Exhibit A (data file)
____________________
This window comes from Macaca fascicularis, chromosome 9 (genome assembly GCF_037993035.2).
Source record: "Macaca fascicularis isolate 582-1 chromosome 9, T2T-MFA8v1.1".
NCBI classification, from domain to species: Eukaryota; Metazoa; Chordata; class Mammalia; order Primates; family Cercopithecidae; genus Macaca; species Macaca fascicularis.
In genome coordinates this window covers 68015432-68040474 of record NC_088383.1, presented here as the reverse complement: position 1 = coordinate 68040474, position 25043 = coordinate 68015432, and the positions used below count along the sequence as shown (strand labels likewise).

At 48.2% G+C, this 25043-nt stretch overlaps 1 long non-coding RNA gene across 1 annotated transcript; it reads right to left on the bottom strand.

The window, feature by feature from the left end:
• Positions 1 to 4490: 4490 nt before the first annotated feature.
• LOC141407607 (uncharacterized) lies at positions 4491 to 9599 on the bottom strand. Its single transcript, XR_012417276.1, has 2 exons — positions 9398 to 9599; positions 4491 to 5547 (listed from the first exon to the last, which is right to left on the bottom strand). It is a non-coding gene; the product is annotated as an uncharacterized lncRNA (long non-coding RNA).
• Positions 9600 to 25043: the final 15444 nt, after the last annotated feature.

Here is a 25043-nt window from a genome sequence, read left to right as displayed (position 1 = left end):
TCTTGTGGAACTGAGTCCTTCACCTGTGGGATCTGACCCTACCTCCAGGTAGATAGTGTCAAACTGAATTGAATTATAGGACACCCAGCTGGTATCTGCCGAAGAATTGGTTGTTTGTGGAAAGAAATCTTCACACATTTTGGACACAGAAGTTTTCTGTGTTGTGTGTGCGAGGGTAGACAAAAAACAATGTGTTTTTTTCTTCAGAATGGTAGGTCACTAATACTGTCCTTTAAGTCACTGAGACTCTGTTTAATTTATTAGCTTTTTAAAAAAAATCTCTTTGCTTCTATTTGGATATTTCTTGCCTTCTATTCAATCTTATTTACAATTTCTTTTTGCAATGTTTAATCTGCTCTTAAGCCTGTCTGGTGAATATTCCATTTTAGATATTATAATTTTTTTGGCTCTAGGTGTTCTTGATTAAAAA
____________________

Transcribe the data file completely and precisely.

This window comes from Macaca fascicularis, chromosome 9 (genome assembly GCF_037993035.2).
Source record: "Macaca fascicularis isolate 582-1 chromosome 9, T2T-MFA8v1.1".
NCBI classification, from domain to species: Eukaryota; Metazoa; Chordata; class Mammalia; order Primates; family Cercopithecidae; genus Macaca; species Macaca fascicularis.
In genome coordinates this window covers 68015432-68040474 of record NC_088383.1, presented here as the reverse complement: position 1 = coordinate 68040474, position 25043 = coordinate 68015432, and the positions used below count along the sequence as shown (strand labels likewise).

At 48.2% G+C, this 25043-nt stretch overlaps 1 long non-coding RNA gene across 1 annotated transcript; it reads right to left on the bottom strand.

The window, feature by feature from the left end:
• Positions 1 to 4490: 4490 nt before the first annotated feature.
• LOC141407607 (uncharacterized) lies at positions 4491 to 9599 on the bottom strand. Its single transcript, XR_012417276.1, has 2 exons — positions 9398 to 9599; positions 4491 to 5547 (listed from the first exon to the last, which is right to left on the bottom strand). It is a non-coding gene; the product is annotated as an uncharacterized lncRNA (long non-coding RNA).
• Positions 9600 to 25043: the final 15444 nt, after the last annotated feature.

Here is a 25043-nt window from a genome sequence, read left to right as displayed (position 1 = left end):
TCTTGTGGAACTGAGTCCTTCACCTGTGGGATCTGACCCTACCTCCAGGTAGATAGTGTCAAACTGAATTGAATTATAGGACACCCAGCTGGTATCTGCCGAAGAATTGGTTGTTTGTGGAAAGAAATCTTCACACATTTTGGACACAGAAGTTTTCTGTGTTGTGTGTGCGAGGGTAGACAAAAAACAATGTGTTTTTTTCTTCAGAATGGTAGGTCACTAATACTGTCCTTTAAGTCACTGAGACTCTGTTTAATTTATTAGCTTTTTAAAAAAAATCTCTTTGCTTCTATTTGGATATTTCTTGCCTTCTATTCAATCTTATTTACAATTTCTTTTTGCAATGTTTAATCTGCTCTTAAGCCTGTCTGGTGAATATTCCATTTTAGATATTATAATTTTTTTGGCTCTAGGTGTTCTTGATTAAAAA